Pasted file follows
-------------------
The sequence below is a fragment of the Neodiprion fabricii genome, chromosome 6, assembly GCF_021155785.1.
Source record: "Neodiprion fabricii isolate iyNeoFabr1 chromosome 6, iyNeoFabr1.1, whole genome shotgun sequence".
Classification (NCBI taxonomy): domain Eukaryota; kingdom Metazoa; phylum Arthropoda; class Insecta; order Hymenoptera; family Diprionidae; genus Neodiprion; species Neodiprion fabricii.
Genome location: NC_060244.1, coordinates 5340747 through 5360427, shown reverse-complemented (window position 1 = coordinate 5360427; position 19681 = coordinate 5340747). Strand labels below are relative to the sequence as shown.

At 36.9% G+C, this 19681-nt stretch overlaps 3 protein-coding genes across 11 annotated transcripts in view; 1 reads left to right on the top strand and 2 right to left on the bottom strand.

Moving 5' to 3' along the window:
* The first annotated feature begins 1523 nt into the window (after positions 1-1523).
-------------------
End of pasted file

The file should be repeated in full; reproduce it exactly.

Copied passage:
The sequence below is a fragment of the Neodiprion fabricii genome, chromosome 6, assembly GCF_021155785.1.
Source record: "Neodiprion fabricii isolate iyNeoFabr1 chromosome 6, iyNeoFabr1.1, whole genome shotgun sequence".
Classification (NCBI taxonomy): domain Eukaryota; kingdom Metazoa; phylum Arthropoda; class Insecta; order Hymenoptera; family Diprionidae; genus Neodiprion; species Neodiprion fabricii.
Genome location: NC_060244.1, coordinates 5340747 through 5360427, shown reverse-complemented (window position 1 = coordinate 5360427; position 19681 = coordinate 5340747). Strand labels below are relative to the sequence as shown.

At 36.9% G+C, this 19681-nt stretch overlaps 3 protein-coding genes across 11 annotated transcripts in view; 1 reads left to right on the top strand and 2 right to left on the bottom strand.

Moving 5' to 3' along the window:
* The first annotated feature begins 1523 nt into the window (after positions 1-1523).